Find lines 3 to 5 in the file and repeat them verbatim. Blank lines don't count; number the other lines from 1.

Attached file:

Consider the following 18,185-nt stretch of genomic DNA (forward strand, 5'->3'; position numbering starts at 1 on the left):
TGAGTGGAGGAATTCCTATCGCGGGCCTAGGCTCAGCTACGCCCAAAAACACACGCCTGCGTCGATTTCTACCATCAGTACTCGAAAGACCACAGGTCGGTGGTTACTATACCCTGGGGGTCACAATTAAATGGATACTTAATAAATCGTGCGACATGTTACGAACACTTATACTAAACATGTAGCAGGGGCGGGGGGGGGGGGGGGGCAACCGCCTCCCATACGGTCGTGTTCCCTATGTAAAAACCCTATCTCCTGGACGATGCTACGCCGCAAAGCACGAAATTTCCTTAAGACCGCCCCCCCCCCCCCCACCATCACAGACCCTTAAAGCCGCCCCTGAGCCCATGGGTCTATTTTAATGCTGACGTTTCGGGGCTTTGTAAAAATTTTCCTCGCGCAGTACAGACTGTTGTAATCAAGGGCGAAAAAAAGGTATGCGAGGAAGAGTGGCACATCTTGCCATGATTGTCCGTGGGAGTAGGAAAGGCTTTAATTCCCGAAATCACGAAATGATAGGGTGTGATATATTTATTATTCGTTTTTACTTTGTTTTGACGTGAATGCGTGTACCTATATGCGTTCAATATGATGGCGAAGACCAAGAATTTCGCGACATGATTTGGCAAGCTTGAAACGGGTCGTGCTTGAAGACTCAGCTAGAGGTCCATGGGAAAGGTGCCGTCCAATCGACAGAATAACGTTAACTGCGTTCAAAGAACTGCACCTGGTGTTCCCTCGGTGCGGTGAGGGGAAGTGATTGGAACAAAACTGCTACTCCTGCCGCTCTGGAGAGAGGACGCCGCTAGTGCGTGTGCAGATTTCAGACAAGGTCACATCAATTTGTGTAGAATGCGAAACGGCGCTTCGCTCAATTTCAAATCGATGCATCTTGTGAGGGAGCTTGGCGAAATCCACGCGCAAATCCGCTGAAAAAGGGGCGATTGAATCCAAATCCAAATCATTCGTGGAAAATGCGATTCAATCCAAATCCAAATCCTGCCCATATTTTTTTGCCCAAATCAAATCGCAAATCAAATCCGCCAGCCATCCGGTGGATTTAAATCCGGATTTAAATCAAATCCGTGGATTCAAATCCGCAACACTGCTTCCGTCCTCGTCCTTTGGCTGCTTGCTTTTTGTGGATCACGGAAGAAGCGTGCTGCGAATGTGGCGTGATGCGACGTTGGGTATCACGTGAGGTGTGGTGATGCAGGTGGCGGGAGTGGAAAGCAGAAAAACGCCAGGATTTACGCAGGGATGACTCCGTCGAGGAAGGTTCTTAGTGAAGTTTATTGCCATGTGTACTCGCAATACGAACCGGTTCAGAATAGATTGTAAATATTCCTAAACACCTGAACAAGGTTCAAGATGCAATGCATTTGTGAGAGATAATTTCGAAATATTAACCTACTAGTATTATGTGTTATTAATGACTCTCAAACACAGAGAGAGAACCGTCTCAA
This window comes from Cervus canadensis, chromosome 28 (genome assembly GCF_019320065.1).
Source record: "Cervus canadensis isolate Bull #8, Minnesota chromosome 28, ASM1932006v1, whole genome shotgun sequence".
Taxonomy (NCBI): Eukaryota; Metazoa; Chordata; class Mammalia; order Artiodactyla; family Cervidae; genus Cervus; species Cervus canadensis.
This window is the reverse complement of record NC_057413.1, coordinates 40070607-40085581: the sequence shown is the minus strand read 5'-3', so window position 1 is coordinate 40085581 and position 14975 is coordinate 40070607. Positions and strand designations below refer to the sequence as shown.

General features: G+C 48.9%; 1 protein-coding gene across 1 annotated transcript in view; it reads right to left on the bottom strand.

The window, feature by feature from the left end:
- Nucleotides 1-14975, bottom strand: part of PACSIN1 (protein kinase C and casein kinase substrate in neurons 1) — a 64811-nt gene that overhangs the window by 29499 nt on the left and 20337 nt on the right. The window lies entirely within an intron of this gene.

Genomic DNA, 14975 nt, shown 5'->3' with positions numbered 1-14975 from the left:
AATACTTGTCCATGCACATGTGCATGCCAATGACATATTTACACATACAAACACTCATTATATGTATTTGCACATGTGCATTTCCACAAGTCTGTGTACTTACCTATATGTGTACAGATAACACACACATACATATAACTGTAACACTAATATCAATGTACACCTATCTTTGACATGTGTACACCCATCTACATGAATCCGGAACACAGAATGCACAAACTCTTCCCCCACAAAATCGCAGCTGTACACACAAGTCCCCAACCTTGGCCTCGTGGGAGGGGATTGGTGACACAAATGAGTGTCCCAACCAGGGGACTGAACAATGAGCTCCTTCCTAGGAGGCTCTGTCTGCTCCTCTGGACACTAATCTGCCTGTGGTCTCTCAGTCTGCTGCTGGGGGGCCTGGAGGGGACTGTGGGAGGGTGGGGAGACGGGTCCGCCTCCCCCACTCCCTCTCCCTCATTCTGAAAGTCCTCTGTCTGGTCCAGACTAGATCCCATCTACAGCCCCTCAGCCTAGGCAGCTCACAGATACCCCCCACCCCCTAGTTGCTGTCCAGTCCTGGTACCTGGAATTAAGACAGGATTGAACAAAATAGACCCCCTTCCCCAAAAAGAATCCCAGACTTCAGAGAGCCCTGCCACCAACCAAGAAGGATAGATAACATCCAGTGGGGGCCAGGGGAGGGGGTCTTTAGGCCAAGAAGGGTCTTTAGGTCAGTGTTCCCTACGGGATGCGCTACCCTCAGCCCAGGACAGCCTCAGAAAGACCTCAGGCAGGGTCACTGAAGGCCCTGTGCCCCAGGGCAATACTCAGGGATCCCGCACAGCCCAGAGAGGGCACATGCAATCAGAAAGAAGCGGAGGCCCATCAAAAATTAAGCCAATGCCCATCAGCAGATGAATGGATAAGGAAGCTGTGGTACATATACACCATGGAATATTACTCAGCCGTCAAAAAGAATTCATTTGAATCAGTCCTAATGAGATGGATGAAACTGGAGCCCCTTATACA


This window comes from Cervus canadensis, chromosome 28 (genome assembly GCF_019320065.1).
Source record: "Cervus canadensis isolate Bull #8, Minnesota chromosome 28, ASM1932006v1, whole genome shotgun sequence".
Taxonomy (NCBI): Eukaryota; Metazoa; Chordata; class Mammalia; order Artiodactyla; family Cervidae; genus Cervus; species Cervus canadensis.